The interim report from Dame Judith Hackitt's review of building legislation and fire safety has called for a “thorough overhaul of the regulatory system”.

This would include integrating the separate Approved Documents, which provide guidance on the Building Regulations, with new professional accreditation systems for key personnel involved in fire safety. She is also calling for regulatory changes to be based around a “culture change” within the construction, fire and property sectors. This would see a move away from the mindset of “minimum compliance” towards one which prioritises life safety over the lifetime of a building.

The detailed 121-page review suggests that penalties for non-compliance with existing legislation needs to be tougher, with the cost of achieving compliance being significantly lower than the sanctions for not achieving compliance.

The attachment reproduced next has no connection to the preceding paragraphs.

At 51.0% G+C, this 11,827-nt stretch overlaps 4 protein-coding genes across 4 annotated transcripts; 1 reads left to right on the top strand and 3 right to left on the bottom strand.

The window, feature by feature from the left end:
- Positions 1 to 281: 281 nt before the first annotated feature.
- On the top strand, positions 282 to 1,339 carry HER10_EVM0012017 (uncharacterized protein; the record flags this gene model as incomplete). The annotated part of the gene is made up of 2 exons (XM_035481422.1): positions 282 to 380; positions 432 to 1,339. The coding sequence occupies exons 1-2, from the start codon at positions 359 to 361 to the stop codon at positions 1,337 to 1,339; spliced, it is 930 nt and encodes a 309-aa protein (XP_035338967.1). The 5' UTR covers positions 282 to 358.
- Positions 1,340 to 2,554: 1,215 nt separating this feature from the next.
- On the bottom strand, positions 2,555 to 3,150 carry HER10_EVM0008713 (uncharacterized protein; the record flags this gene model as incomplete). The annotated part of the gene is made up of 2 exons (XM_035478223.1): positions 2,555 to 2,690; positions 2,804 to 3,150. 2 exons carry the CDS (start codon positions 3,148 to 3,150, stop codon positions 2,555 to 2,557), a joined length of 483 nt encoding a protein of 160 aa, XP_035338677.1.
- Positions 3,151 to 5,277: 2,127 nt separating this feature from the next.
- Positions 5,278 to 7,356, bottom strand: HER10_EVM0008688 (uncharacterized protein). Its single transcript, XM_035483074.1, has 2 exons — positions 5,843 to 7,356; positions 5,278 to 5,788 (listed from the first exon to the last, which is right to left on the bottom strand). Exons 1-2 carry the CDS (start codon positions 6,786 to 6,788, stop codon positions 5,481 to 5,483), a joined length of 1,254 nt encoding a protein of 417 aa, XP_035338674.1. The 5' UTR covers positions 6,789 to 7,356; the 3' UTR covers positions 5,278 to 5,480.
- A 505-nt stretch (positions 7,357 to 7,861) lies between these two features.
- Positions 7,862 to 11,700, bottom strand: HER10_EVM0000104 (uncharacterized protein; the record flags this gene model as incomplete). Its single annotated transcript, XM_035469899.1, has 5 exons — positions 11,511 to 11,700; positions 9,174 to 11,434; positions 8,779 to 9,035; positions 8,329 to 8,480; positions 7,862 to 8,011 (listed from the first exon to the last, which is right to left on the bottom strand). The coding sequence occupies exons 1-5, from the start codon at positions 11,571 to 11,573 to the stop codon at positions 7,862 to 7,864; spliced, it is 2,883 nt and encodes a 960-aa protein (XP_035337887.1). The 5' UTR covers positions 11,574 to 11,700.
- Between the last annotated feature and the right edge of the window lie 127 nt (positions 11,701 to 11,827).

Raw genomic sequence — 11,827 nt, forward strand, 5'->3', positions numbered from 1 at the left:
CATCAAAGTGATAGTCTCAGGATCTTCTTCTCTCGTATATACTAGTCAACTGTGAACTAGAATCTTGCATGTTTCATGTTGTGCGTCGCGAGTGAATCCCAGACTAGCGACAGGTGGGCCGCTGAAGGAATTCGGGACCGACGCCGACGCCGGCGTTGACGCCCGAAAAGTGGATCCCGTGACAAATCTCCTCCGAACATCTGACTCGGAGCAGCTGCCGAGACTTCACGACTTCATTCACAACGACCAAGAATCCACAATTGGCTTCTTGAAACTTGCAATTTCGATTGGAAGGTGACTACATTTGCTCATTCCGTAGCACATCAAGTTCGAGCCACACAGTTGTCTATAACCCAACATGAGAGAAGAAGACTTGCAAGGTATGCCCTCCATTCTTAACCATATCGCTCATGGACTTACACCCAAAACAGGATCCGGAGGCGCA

However while the report doesn't heavily criticise the existing building and fire safety regulations, it does identify six areas where reforms are needed, with recommendations for each. These include:

  • regulations and guidance;
  • roles and responsibilities;
  • competence;
  • process, compliance and enforcement;
  • residents’ voice and raising concerns; and
  • quality assurance and products. 

The main focus of the report is to set out a “direction of travel” towards more detailed recommendations in the final report, which is due in Spring 2018. Those recommendations will also be shaped by the views of stakeholders, who will be invited to a summit meeting on 22 January. Representatives of the design, construction, housing and property sectors, along with local authorities and regulators, will then be asked to develop the recommendations in six “workstreams”. 

Hackitt has stressed throughout that she is focusing on “complex and high-risk buildings” where there is potential for significant loss of life, rather than high rise buildings. Her findings will also not apply to single family homes or straightforward buildings.

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